The Battle of Proper Names

In Of Grammatology, Jacques Derrida’s most influential work regarding linguistics and writing, he spends time describing a story of anthropological warfare between French anthropologist Claude Levi Strauss, and the Nambikwara people of Brazil, whom he studied. Derrida refers to a scene called “The Writing Lesson” from Strauss’s book The Savage Mind, in which he describes a forbidden interaction between the young girls of the Nambikwara and Strauss. The Nambikwara people do not use “proper names” when they refer to each other; they instead use a set of designated nicknames, which preserves a sense of structure within their community. The forbidden interaction occurred when Strauss discovered that he could get the proper names of the tribe from the young girls in the form of a game. Strauss admitted to manipulating the youngsters in order to gain access to the information that the Nambikwara had always kept private. After the elders discovered the alliance between Strauss and the girls, his “sources off information dried up”. As I read the account of the violation that occurred to the Nambikwara community and Derrida’s understanding of their ability to “obliterate” or “arche-write” (discussed below) their own language, I instantly began to think about the various naming rituals that occur within the queer, trans and performance communities. Performing a chosen name or identity is an opportunity for that person to embody a persona that mimics or represents who they really are, and this performance timeline can be flexible.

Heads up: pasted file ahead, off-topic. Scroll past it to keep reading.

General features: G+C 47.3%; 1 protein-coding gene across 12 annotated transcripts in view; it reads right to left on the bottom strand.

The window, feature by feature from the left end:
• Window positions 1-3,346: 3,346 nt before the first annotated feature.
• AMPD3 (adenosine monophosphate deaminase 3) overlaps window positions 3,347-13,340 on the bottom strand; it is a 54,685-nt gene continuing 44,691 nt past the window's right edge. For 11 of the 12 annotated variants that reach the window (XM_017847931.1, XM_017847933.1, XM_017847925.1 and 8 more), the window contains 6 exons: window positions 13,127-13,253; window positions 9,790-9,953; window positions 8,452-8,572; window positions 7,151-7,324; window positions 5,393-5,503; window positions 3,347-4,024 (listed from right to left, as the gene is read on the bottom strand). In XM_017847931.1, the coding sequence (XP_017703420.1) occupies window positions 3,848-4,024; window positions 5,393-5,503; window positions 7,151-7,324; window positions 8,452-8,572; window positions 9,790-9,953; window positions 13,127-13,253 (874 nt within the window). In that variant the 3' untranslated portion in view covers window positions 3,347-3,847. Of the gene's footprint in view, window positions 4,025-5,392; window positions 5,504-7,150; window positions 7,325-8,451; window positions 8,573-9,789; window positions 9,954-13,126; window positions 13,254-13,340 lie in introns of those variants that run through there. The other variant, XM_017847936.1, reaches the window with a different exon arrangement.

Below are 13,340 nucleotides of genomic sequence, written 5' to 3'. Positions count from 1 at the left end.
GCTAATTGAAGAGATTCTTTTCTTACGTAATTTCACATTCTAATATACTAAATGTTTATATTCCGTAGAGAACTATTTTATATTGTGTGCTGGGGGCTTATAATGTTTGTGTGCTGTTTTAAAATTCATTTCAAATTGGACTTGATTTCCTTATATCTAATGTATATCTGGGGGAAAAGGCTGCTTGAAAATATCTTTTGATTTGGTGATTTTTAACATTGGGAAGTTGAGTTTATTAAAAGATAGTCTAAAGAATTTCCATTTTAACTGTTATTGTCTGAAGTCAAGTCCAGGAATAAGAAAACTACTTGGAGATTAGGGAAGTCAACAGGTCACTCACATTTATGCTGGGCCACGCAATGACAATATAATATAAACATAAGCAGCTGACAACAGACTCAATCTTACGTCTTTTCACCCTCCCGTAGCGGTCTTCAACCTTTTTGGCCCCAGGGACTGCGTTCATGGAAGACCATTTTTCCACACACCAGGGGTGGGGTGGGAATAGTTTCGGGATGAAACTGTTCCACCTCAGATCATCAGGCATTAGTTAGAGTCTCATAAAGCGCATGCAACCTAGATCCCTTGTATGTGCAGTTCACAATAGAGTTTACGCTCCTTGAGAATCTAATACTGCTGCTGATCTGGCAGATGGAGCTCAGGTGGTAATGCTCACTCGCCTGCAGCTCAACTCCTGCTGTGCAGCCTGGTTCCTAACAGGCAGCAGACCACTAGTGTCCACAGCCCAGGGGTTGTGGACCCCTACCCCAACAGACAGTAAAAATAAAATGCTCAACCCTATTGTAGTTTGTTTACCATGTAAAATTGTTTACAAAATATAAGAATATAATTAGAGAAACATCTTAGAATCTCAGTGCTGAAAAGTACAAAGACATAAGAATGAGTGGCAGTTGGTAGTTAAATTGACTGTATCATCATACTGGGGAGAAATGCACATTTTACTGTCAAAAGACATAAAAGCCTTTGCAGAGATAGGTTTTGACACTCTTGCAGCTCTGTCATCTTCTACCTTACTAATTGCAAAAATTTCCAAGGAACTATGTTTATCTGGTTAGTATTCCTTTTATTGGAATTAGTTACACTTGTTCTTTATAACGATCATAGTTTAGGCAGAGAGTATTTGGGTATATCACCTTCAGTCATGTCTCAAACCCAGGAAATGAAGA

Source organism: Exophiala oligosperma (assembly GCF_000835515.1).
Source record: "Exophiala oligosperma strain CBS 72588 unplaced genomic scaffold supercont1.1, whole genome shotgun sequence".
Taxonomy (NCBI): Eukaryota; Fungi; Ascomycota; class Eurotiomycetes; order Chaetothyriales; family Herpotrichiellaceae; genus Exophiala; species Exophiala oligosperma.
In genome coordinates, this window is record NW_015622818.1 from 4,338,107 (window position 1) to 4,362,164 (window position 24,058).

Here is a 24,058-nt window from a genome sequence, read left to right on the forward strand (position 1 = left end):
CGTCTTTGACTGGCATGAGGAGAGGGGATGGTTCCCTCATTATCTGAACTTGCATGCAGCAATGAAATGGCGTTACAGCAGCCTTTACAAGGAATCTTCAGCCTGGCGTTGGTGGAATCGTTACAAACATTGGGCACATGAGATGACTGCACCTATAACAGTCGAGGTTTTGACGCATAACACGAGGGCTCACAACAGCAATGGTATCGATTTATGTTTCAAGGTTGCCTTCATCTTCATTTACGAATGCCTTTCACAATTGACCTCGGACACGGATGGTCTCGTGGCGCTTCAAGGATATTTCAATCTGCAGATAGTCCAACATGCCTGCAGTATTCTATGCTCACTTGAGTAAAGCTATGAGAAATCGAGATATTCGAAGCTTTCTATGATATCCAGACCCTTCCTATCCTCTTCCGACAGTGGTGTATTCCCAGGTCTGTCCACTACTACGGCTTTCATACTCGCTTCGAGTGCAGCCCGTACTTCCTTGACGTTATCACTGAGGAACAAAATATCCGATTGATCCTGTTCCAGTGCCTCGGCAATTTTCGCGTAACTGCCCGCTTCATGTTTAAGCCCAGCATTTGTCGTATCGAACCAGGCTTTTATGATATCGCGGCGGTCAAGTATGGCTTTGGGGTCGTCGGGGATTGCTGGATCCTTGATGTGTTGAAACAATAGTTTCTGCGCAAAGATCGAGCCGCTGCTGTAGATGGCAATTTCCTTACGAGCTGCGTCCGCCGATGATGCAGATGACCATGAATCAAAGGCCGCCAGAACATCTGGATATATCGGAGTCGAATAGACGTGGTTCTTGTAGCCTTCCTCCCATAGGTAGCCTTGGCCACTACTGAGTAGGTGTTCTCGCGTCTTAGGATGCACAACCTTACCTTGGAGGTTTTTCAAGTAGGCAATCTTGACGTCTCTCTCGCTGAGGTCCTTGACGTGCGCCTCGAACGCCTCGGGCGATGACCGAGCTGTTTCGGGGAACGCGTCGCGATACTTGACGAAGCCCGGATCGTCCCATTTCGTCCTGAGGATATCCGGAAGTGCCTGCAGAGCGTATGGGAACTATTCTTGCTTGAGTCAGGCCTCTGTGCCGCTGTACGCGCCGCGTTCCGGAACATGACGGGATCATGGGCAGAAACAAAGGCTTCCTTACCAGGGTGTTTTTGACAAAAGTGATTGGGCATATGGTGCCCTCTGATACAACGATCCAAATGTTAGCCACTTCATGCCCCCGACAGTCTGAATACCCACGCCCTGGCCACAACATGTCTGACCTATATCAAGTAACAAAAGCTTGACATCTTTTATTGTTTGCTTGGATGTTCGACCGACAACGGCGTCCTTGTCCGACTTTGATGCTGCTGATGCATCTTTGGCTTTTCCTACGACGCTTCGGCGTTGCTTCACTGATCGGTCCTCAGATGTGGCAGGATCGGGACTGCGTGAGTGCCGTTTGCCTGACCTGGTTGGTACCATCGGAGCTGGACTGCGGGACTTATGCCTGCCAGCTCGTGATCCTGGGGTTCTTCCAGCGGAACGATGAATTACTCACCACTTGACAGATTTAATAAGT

If a non-ally asks a trans person for their “real name”, this is a cultural violation and is viewed as highly offensive. Surely if Strauss were to study transgender people today, his sources would be dried up and his funding reneged. Within queer culture (which includes trans identities), names and nicknames – given and taken – are swapped and appropriated at a rapid pace. It can be difficult to keep up with a community who values identity fluidity as a Christian might value their relationship with God. That is to say, naming within queer communities is taken very seriously, even if comical, or highly unusual names are taken by a queer or transgender individual. The process of taking on a new name or a moniker occurs within drag communities as well. For drag performers, assigning or receiving a name can (and often does) include a tongue and cheek reference to historical and pop-cultural events or can be a derivative of a celebrity name. Often a drag queen will pick a name or be given one by a friend or “drag mother” , not too unlike the naming purposes described by Strauss.

Theorist Erving Goffman wrote about self-representation in our daily interactions in the 1959 essay Presentation in Everyday Life. He describes the various ways we may alter our behavior in order to 1) conform to society’s expectations based on our presentations and 2) to elevate our social ranking amongst our peers.

“I have said that when an individual appears before others his actions will influence the definition of the situation which they come to have. Sometimes the individual will act in a thoroughly calculating manner, expressing himself in a given way solely in order to give the kind of impression to others that is likely to evoke from them a specific response he is concerned to obtain…This kind of control upon the part of the individual reinstates the symmetry of the communication process, and sets the stage for a kind of information game-a potentially infinite cycle of concealment, discovery, false revelation, and rediscovery.” (5-6)